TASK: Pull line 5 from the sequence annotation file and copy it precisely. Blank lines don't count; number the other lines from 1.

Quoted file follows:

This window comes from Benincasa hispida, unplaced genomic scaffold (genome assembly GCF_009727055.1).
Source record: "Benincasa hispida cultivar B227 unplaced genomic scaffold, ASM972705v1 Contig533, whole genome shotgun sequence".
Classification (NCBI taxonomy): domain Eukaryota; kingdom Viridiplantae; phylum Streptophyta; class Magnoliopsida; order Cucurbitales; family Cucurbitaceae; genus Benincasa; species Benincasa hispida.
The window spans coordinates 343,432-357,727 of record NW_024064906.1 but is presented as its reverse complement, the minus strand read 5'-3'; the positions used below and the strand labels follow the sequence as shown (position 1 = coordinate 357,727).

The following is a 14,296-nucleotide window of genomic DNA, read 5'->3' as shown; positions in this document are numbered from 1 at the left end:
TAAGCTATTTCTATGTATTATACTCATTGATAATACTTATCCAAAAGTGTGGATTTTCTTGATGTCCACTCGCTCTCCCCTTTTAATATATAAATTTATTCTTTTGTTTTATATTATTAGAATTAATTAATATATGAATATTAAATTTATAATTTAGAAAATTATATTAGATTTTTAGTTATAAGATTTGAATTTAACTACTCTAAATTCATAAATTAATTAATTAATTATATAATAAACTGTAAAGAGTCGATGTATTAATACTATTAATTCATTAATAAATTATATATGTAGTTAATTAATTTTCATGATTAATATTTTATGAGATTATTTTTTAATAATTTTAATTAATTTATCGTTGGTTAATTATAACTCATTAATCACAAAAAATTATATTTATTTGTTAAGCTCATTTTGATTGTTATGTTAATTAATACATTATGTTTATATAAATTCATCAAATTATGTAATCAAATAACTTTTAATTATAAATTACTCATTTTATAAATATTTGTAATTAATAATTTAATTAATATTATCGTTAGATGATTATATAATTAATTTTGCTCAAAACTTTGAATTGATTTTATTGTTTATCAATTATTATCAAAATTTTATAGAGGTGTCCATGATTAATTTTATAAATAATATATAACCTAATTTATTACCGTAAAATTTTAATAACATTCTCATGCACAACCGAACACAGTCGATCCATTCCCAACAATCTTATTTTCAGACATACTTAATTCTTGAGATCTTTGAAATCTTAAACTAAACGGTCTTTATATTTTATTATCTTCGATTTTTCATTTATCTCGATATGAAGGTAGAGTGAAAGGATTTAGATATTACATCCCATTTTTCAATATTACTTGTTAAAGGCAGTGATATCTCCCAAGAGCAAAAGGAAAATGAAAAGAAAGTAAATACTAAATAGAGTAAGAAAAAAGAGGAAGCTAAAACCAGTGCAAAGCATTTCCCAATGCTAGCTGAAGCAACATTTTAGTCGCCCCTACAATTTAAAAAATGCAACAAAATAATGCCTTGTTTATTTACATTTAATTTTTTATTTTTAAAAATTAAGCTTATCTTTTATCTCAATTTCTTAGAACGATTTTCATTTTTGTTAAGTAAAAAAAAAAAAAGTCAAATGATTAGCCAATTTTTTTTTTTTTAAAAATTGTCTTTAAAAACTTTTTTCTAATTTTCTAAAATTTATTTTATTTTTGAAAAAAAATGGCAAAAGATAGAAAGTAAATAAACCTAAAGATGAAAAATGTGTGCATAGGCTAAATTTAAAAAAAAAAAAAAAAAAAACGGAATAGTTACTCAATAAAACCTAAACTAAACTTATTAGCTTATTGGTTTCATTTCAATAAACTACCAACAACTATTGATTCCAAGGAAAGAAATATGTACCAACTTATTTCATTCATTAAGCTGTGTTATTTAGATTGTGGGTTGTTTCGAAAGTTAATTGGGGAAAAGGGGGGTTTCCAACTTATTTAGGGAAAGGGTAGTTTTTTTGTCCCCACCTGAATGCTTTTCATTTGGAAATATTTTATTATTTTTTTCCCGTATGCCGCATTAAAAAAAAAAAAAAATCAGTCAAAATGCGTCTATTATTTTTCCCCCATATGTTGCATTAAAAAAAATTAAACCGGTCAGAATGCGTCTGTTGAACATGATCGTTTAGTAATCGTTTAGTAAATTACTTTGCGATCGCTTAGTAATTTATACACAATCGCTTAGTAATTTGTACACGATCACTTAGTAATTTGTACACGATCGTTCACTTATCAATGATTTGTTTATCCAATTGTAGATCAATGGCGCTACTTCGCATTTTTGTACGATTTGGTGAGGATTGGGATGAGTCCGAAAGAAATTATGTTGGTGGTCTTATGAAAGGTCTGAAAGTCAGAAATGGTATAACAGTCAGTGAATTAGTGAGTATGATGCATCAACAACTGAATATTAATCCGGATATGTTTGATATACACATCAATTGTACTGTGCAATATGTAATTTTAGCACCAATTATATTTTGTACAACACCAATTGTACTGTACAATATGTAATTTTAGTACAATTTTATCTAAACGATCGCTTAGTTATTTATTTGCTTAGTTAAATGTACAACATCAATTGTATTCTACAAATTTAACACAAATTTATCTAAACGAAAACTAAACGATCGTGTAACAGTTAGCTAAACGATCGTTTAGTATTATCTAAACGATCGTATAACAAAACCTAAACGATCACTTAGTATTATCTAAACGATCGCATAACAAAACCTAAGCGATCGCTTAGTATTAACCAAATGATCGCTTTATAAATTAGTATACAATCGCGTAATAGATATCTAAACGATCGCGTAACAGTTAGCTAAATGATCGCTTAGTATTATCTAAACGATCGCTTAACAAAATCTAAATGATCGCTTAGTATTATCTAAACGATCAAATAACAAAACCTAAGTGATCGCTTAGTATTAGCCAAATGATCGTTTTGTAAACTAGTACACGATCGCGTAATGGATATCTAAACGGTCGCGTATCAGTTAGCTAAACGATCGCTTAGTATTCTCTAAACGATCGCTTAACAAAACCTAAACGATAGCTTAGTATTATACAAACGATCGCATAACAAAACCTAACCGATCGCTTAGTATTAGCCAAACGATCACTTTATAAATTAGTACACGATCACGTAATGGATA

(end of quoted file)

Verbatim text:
The following is a 14,296-nucleotide window of genomic DNA, read 5'->3' as shown; positions in this document are numbered from 1 at the left end: